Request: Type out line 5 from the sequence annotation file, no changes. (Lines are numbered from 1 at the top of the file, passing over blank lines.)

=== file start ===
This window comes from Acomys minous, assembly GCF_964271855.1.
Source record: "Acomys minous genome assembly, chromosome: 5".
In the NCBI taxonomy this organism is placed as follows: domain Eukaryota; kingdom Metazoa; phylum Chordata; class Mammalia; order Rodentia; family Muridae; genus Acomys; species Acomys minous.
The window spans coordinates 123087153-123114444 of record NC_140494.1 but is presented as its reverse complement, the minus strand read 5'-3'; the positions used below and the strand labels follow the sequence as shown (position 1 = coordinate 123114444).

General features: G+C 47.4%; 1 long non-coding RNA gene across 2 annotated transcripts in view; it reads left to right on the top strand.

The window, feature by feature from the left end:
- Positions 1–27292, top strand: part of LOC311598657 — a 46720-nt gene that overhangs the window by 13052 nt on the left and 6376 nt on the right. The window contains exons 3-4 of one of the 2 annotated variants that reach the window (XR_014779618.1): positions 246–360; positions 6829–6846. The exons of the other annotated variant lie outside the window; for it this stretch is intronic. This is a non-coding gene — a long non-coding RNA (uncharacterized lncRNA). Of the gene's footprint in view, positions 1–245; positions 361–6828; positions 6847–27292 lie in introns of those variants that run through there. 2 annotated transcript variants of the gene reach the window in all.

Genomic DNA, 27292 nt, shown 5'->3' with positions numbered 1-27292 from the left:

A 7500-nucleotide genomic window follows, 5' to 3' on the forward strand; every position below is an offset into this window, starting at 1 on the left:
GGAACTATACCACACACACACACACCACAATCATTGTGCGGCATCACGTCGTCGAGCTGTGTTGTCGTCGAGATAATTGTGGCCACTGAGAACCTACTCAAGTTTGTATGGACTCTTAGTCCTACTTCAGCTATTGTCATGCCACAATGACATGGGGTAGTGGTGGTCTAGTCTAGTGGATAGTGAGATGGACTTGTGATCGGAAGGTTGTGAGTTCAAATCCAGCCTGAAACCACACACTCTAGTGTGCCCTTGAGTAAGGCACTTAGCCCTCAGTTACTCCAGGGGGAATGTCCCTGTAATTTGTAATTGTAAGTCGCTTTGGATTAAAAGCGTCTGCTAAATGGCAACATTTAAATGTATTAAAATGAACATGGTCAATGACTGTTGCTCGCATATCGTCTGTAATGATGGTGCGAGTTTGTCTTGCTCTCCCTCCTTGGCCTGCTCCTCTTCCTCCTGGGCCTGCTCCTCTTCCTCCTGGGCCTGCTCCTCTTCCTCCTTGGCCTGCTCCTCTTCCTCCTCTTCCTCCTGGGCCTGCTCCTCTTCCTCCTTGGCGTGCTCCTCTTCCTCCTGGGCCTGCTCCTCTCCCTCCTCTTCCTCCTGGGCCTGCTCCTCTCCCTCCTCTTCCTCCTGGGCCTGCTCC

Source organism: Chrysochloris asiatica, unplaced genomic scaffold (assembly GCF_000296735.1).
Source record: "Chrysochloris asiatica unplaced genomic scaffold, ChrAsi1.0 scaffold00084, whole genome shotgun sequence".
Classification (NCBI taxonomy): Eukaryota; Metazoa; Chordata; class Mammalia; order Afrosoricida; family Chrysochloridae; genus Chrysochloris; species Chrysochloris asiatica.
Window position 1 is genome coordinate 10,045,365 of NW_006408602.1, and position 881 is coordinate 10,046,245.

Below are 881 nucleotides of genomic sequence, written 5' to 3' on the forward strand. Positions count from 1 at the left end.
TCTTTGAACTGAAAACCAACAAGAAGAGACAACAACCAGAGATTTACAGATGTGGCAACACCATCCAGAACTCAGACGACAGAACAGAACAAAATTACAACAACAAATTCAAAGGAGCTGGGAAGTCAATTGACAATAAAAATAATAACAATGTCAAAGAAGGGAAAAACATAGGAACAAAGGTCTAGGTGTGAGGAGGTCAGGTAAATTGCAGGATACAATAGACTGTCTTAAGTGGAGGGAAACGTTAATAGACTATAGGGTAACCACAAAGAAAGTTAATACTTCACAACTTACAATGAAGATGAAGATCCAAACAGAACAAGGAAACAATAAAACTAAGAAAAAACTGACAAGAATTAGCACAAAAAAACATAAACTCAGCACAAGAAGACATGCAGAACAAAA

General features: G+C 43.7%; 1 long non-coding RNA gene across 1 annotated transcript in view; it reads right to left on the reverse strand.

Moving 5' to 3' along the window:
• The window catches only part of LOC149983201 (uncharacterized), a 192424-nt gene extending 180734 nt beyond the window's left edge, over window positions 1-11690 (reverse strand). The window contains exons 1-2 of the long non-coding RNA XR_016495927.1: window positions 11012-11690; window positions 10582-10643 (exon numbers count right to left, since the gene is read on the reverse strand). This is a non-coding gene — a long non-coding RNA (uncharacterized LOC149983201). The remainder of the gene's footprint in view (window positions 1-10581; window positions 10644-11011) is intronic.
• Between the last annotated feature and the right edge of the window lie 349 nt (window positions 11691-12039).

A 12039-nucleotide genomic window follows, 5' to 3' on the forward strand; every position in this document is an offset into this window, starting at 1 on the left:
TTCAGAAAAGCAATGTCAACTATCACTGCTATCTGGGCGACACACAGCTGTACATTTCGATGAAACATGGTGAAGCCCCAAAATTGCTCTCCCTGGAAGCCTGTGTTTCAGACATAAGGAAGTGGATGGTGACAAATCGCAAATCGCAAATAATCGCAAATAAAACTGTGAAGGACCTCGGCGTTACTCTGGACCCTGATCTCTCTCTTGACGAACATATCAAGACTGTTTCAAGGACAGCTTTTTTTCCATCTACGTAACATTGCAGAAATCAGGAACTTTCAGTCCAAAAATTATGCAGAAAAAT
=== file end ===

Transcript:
General features: G+C 47.4%; 1 long non-coding RNA gene across 2 annotated transcripts in view; it reads left to right on the top strand.